Universal Music Kft. Hungary
Release date
1 Jan 1994
Running length
8 tracks
Running time


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    Track     Duration Listeners
1 Genesis Hall 3:39 31,363
2 Si Tu Dois Partir 2:18 25,878
3 Autopsy 4:21 19,311
4 A Sailor's Life 11:12 18,811
5 Cajun Woman 2:42 14,634
6 Who Knows Where The Time Goes? 5:10 33,975
7 Percy's Song 6:51 18,495
8 Million Dollar Bash 2:56 12,819

About this album

Unhalfbricking, released in 1969, was the third album by British band Fairport Convention. It reached number 12 in the UK album charts and marked a departure from the label of “the English Jefferson Airplane”.

After their previous album had seen original singer Judy Dyble replaced by Sandy Denny, the group’s male vocalist Iain Matthews also left, and Denny took a more central role. Although covering then unreleased tracks by Bob Dylan, Denny’s “Autopsy”, “Who Knows Where the Time Goes” (which would become her signature song), and the lengthy “A Sailor’s Life”, set the tone for the future of British folk rock. Allmusic’s Richie Unterberger described Unhalfbricking as “a transitional album for the young Fairport Convention, in which the group shed its closest ties to its American folk-rock influences and started to edge toward a more traditional British folk-slanted sound”’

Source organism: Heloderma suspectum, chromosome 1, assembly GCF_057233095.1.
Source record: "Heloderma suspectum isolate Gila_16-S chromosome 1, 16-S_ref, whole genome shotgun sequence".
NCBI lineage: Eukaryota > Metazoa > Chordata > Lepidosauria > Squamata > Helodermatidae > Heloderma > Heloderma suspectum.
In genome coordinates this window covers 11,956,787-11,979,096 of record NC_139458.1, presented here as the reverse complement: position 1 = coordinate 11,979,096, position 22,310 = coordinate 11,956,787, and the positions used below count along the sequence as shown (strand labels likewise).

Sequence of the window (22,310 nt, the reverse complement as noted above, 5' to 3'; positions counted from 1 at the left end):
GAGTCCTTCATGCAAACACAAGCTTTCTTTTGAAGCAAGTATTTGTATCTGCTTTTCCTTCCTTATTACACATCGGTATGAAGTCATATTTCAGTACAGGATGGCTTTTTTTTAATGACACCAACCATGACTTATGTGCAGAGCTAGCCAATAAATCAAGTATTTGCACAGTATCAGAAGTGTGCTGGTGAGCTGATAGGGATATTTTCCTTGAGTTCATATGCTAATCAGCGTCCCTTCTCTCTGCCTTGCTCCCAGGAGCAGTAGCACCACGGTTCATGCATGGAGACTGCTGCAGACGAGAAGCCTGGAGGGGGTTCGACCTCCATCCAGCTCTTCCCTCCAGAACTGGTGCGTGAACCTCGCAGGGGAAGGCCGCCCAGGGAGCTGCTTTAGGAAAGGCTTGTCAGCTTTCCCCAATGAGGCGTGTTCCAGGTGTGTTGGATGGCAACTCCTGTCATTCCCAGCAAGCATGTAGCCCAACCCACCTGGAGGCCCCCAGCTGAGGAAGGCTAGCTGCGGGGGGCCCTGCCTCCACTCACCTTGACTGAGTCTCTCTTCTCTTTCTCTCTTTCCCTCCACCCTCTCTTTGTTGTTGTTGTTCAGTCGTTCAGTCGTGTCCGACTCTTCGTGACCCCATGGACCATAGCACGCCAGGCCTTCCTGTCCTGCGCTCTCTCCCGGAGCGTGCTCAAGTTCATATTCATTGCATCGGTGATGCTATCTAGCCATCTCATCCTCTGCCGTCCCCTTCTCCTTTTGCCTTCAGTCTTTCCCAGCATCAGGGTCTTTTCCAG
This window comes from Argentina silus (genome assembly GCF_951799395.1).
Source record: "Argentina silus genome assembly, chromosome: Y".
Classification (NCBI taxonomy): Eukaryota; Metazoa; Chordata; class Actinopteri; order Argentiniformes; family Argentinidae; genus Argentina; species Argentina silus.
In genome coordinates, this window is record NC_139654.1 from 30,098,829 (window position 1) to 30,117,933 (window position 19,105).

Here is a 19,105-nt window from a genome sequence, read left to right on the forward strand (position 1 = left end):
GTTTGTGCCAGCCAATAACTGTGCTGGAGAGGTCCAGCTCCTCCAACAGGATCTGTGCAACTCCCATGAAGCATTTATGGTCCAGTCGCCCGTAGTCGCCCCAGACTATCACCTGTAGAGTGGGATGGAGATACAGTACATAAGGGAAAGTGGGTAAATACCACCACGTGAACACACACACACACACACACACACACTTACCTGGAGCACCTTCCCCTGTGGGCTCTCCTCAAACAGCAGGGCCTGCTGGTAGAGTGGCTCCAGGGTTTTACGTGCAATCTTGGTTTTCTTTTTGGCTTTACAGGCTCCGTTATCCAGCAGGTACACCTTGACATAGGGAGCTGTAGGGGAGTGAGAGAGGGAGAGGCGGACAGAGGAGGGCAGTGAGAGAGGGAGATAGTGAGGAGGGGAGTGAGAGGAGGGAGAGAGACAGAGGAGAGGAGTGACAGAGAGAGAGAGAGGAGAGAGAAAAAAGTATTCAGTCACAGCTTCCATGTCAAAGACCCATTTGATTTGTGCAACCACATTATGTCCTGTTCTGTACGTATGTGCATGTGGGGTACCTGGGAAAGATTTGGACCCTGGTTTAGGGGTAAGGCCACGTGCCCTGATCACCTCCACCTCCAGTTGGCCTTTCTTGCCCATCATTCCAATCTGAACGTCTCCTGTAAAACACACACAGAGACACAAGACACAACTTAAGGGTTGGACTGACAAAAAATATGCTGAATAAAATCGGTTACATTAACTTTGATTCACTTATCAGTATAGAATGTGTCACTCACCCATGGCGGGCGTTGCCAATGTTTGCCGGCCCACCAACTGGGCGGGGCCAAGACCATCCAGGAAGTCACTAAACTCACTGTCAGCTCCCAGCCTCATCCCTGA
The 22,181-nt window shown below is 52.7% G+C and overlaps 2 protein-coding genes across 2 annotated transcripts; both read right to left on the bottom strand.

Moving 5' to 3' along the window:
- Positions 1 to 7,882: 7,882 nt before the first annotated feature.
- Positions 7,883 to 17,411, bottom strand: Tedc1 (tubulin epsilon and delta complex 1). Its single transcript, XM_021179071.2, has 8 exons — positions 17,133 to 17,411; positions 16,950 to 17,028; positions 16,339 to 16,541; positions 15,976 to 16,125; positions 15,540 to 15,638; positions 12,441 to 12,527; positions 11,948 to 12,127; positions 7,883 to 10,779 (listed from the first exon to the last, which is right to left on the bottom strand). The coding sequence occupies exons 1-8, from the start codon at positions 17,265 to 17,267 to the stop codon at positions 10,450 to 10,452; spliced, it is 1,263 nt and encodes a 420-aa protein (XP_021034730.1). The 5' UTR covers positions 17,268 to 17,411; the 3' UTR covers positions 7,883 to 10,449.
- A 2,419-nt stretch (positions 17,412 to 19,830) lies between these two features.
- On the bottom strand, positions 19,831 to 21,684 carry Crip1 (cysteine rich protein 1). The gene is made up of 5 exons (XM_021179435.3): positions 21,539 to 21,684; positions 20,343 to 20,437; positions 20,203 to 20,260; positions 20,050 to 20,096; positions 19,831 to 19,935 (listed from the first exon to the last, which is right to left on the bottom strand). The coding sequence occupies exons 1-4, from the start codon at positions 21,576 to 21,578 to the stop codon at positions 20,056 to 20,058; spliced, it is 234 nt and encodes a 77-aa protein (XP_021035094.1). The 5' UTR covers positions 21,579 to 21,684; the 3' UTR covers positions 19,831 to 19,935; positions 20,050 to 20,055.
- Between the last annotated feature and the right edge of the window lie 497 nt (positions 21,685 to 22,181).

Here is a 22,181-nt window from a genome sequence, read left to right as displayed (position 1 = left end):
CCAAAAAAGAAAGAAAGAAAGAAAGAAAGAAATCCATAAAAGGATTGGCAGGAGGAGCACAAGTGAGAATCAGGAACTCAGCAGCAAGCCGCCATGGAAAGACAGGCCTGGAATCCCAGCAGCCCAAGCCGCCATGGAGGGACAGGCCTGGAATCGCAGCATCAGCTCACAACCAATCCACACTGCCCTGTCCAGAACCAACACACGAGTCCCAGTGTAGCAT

Shortly before the album was released, while returning from a gig in Birmingham, a serious road accident claimed the lives of drummer Martin Lamble and Jeannie Franklyn, a noted dress designer and guitarist Richard Thompson’s girlfriend. Unhalfbricking appeared, therefore, at a difficult time for the group, but was enthusiastically received. After a period of intense reflection about their future they decided to pursue the folk rock idea further and violinist Dave Swarbrick was invited to join full-time for the follow-up, Liege & Lief.

The title Unhalfbricking arose from a word-game played by the band while travelling to and from gigs. The sleeve design featured neither title nor band name, but simply a picture of Denny’s parents, Neil & Edna Denny, standing outside the family home in Wimbledon, south London, with the band distantly visible through the garden fence.

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  • MisterJunior

    The instrumental passages of "A Sailor's Life" are among the best I've ever heard in Rock/Blues/Jazz/Folk/etc. Just incredible playing and chemistry between the players. These guys were (in the cases of those who've passed on) and are (in the cases of those who are still with us) amazing musicians.

    27 Jul 11:01pm Reply
  • bkuhn1a

    Yup, one of their best!

    8 Dec 2011 Reply
  • silvertree

    Brilliant. Simply brilliant. Sandy"s parents must have been very understanding and loving to accept being on the album's cover !!!

    13 Sep 2011 Reply
  • bobgreen623

    Very great album. A Sailor's Life is unsurpassed

    2 Apr 2011 Reply
  • woodsman50

    Listened to Unhalfbricking in the 70's and it still sounds as good today as it did then

    22 Dec 2010 Reply
  • Tom_Meade

    The bass pulse on A Sailor's Life is freaking wonderful.

    13 Apr 2009 Reply
  • amelymelo

    passage obligé... retour perpétuel

    6 Mar 2009 Reply
  • torifica


    19 Dec 2008 Reply
  • azfad

    some of the best dylan covers ever made i think

    25 Jul 2007 Reply

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